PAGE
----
“This emphasises the limitations of BMI as the sole indicator of obesity and the importance of considering other factors, such as abdominal fat distribution,” she adds.
Significance of abdominal obesity
In 1997, the WHO acknowledged the significance of abdominal obesity and proposed using indicators such as waist circumference to identify populations at a higher risk of abdominal obesity.
Abdominal or central obesity is defined as having a waist circumference of more than 80 cm in women and more than 94 cm in men. It is a strong predictor of cardiovascular diseases, type 2 diabetes, and other metabolic disorders.
Abdominal obesity is often associated with an apple-shaped body appearance, where fat is predominantly distributed around the waistline. This type of fat accumulation is known as visceral fat (also called intra-abdominal fat), which surrounds internal organs such as the liver, pancreas, and intestines.
Unlike subcutaneous fat (fat located just beneath the skin), visceral fat is metabolically active and can release hormones and chemicals that contribute to various health conditions.
“Excessive abdominal fat has been linked to an increased risk of heart disease, high blood pressure, and stroke. Visceral fat can release inflammatory substances that can affect blood vessels and lead to arterial damage and atherosclerosis,” explains Dr Tickoo.
She adds that abdominal obesity is associated with insulin resistance, which could lead to an increased risk of developing type 2 diabetes. “The release of inflammatory substances from visceral fat can interfere with insulin release and glucose regulation,” says Dr Tickoo.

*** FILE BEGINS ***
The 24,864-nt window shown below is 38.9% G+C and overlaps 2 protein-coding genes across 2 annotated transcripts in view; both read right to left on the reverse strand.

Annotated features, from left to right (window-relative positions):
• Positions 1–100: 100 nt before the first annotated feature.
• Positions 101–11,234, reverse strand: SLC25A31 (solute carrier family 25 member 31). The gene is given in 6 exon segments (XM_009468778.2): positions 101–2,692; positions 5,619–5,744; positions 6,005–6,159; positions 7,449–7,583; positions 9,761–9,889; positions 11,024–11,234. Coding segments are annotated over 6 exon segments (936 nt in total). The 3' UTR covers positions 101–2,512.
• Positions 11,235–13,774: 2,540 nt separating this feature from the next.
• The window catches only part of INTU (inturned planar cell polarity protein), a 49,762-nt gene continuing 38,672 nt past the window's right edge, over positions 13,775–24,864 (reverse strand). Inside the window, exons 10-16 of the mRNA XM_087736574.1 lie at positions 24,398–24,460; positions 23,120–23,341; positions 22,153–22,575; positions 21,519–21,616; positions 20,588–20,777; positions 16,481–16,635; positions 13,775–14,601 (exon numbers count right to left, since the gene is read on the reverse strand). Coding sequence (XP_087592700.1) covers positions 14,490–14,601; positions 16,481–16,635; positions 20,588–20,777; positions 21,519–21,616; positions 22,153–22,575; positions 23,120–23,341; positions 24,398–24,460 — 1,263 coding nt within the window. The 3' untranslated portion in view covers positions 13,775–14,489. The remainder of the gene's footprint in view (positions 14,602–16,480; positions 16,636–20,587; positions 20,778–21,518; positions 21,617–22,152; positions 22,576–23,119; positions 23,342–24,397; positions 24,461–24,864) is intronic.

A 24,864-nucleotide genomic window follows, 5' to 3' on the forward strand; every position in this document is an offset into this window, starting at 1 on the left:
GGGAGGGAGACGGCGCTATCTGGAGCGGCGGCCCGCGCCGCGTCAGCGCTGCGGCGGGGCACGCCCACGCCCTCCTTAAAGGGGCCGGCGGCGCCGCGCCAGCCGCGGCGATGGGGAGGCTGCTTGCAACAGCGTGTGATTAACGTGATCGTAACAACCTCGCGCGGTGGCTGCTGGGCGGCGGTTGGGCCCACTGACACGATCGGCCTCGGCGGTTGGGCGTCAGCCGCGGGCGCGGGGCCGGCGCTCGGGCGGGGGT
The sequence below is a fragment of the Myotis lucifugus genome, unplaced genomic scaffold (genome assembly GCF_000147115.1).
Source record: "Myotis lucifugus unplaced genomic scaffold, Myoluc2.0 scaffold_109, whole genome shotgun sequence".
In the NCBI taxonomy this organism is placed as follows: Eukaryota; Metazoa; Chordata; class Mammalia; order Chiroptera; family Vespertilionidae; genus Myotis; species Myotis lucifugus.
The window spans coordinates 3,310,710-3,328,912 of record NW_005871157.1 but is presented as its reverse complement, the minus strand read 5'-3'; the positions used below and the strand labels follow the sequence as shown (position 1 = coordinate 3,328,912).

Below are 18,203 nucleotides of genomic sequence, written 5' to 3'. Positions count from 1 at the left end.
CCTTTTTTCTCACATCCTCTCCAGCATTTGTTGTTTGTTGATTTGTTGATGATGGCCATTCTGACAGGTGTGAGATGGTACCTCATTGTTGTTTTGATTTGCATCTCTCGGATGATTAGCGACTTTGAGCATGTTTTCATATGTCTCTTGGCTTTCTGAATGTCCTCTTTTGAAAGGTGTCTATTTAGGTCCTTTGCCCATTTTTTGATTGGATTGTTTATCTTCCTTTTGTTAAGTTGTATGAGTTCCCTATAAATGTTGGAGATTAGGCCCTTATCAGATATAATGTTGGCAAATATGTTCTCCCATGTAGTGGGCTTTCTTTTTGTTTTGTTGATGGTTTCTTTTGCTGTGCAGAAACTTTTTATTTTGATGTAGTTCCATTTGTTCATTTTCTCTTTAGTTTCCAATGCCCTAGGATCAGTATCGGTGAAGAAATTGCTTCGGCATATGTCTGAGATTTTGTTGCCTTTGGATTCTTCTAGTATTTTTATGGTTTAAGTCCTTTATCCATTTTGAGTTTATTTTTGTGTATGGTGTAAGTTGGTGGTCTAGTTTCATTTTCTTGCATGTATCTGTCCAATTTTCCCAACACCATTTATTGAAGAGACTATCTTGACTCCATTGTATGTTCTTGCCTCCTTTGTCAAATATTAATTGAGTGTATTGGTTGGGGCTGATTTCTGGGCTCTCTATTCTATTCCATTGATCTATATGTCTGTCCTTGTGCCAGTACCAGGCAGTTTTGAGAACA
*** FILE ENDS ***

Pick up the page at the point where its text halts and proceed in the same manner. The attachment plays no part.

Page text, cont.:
High occurrence in women
A Lancet study indicates that women tend to be more abdominally obese than men.
“Obesity is primarily a result of inadequate physical activity and an imbalance between calorie intake and expenditure. When individuals consume more calories than they burn, especially coupled with a lack of physical activity, it can lead to an increase in abdominal fat,” ICMR-National Institute of Nutrition’s Director Dr R Hemalatha tells South First.
Dr Hemalatha adds that this issue is more prevalent in women, partly due to hormonal factors and a tendency for women to store more fat.
“The differential fat deposition between men and women exacerbates the problem when combined with a lack of physical activity and higher calorie consumption,” she explains.
The rural economy in India is currently undergoing an economic transition, leading to a significant decrease in the female workforce’s involvement in economic activities. This shift might also indicate a decrease in physical activity levels among women, particularly in rural areas.
A recent study conducted in India revealed that nearly three in five people in India (57 percent) were either physically inactive or only mildly active, with females exhibiting lower levels of physical activity compared to males.
Studies have shown that men and women differ in the patterns of fat deposition and fat utilisation by the body. Women generally have a larger proportion of body fat mass as compared to men.
Hormones in play
Oestrogen has an effective role in the distribution of fat deposition in women. It plays a protective role in preventing the deposition of abdominal fat in women of reproductive age.
“However, after menopause, women experience a decline in oestrogen levels, which is independent of the natural ageing process. This loss of oestrogen makes women more susceptible to abdominal obesity. Without the beneficial effects of oestrogen, the distribution of fat in the body can change, leading to a higher tendency for fat accumulation in the abdominal region,” explains Dr Tickoo.
She adds that women tend to have a lower metabolic rate while engaging in sedentary activities, which means they burn fewer calories during periods of inactivity. This lower metabolic rate contributes to a higher likelihood of fat accumulation in the abdominal region, leading to increased abdominal obesity.